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Hove Family Increasing Profitability and Biodiversity

By   /  August 3, 2020  /  Comments Off on Hove Family Increasing Profitability and Biodiversity

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The Hove family

 

When Calvin Hove’s dad bought their place near Sisseton, South Dakota in 1958, the property had two functions. One side was pasture, the other side was where they made hay and fed the cattle. Since then, things have changed a lot. Calvin’s son Mark has worked with a variety of partners to develop more livestock water sources and increase the number of pastures. By managing the grass and water they have, Mark says they’ve been able to add  ten to thirty animals per pasture. Even in dry years the new system is working and he’s found that having some grass left in the fall gives them a huge start in the spring.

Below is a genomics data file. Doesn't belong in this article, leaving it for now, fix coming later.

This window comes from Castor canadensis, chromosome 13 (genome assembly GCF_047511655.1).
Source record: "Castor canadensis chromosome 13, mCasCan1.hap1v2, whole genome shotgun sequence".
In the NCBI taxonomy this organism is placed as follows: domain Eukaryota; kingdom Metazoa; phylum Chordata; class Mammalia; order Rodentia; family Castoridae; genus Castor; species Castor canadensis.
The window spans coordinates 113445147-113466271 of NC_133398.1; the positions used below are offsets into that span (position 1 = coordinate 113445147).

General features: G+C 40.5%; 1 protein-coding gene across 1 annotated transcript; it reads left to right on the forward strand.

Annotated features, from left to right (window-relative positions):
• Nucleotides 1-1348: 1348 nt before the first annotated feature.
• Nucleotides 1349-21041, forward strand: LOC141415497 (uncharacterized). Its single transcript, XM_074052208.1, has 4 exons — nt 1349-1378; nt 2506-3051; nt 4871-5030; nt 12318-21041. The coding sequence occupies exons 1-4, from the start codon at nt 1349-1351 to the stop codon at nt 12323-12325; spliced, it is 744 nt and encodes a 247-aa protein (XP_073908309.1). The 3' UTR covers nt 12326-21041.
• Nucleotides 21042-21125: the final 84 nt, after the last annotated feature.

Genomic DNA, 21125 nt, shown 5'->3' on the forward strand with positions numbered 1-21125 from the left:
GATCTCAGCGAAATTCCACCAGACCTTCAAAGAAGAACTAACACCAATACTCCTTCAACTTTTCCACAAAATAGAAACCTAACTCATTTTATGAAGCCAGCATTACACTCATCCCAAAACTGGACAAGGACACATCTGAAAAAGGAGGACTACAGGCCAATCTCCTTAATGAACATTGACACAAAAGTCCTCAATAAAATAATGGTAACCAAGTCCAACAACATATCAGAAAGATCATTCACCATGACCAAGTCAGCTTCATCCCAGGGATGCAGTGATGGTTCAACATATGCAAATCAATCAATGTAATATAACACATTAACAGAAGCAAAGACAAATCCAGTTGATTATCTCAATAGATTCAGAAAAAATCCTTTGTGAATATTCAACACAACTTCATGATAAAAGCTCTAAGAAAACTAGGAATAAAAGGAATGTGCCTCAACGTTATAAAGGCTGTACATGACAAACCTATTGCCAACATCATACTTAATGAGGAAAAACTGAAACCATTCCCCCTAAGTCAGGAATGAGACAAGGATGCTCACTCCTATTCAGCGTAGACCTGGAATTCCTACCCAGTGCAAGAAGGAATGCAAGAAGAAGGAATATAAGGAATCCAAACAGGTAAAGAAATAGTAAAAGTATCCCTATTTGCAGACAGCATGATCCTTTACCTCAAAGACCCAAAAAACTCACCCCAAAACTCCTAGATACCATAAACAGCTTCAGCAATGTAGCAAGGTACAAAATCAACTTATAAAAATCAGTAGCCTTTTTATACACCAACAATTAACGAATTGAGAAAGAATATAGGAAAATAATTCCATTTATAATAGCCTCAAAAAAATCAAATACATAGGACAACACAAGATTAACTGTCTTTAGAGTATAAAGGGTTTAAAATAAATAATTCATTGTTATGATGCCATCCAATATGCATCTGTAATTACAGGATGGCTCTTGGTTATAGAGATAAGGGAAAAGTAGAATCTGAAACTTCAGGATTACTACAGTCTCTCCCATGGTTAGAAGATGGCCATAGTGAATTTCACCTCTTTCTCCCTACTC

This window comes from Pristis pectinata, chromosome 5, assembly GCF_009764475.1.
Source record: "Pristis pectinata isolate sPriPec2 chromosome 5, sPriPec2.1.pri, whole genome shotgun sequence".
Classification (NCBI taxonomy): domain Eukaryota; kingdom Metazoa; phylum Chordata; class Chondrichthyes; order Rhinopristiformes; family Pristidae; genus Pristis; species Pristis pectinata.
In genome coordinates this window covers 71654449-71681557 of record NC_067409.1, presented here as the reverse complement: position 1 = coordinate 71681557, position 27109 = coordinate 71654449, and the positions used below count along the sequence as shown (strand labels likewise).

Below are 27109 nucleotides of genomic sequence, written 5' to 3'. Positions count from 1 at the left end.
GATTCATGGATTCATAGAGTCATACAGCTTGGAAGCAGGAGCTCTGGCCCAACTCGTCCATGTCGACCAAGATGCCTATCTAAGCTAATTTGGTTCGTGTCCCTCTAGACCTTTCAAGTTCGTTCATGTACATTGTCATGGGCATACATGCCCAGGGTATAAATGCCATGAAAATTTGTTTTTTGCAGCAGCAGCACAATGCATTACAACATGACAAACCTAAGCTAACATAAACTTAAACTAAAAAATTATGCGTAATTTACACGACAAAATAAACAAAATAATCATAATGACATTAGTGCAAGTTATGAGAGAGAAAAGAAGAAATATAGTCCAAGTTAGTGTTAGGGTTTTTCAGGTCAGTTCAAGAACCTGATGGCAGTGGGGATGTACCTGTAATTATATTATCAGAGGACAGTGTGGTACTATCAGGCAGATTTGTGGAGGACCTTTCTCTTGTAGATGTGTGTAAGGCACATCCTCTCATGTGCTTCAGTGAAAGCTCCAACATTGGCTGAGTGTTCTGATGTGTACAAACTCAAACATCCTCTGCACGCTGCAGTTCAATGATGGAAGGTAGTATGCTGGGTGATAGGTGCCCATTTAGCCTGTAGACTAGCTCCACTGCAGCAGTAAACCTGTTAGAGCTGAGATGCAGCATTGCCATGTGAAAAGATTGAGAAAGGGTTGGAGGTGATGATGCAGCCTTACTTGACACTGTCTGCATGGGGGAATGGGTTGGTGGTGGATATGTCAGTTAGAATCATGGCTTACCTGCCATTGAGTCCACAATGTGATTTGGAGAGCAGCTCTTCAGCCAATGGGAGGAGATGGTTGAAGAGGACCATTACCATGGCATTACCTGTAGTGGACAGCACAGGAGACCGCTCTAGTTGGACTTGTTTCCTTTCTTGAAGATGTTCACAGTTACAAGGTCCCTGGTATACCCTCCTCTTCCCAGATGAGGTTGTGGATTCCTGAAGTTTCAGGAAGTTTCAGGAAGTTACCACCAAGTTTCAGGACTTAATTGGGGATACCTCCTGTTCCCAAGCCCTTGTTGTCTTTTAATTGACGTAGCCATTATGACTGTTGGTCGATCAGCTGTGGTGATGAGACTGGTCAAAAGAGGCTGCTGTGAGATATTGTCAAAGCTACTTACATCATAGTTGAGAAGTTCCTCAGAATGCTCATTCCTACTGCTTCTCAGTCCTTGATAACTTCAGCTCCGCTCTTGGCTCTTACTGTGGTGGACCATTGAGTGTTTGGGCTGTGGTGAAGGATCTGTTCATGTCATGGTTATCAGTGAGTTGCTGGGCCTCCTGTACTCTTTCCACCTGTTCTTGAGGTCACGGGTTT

In this 6:17 video, you’ll also hear from two of the people the Hove family has worked with over the years to enhance their operation: Pete Bauman, South Dakota State University Extension and Brian Pauly, South Dakota Game Fish and Parks. Mark Hove says that the biodiversity and management practices they’ve worked on together have reduced weed problems and improved animal health. He says there’s less foot rot and eye problems, and cattle are quieter and gaining better than in the past.

Looking out for rancher profitability is something Bauman says is really important and he notes that “If we don’t keep the people profitable, knowledgeable and…sustainable, everything we do as resource professionals doesn’t really matter.”

Enjoy this visit to the Hove Ranch and think about how you might work with partners to improve water, grass, biodiversity and profit on your place.

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About the author

Publisher, Editor and Author

Kathy worked with the Bureau of Land Management for 12 years before founding Livestock for Landscapes in 2004. Her twelve years at the agency allowed her to pursue her goal of helping communities find ways to live profitably AND sustainably in their environment. She has been researching and working with livestock as a land management tool for over a decade. When she's not helping farmers, ranchers and land managers on-site, she writes articles, and books, and edits videos to help others turn their livestock into landscape managers.

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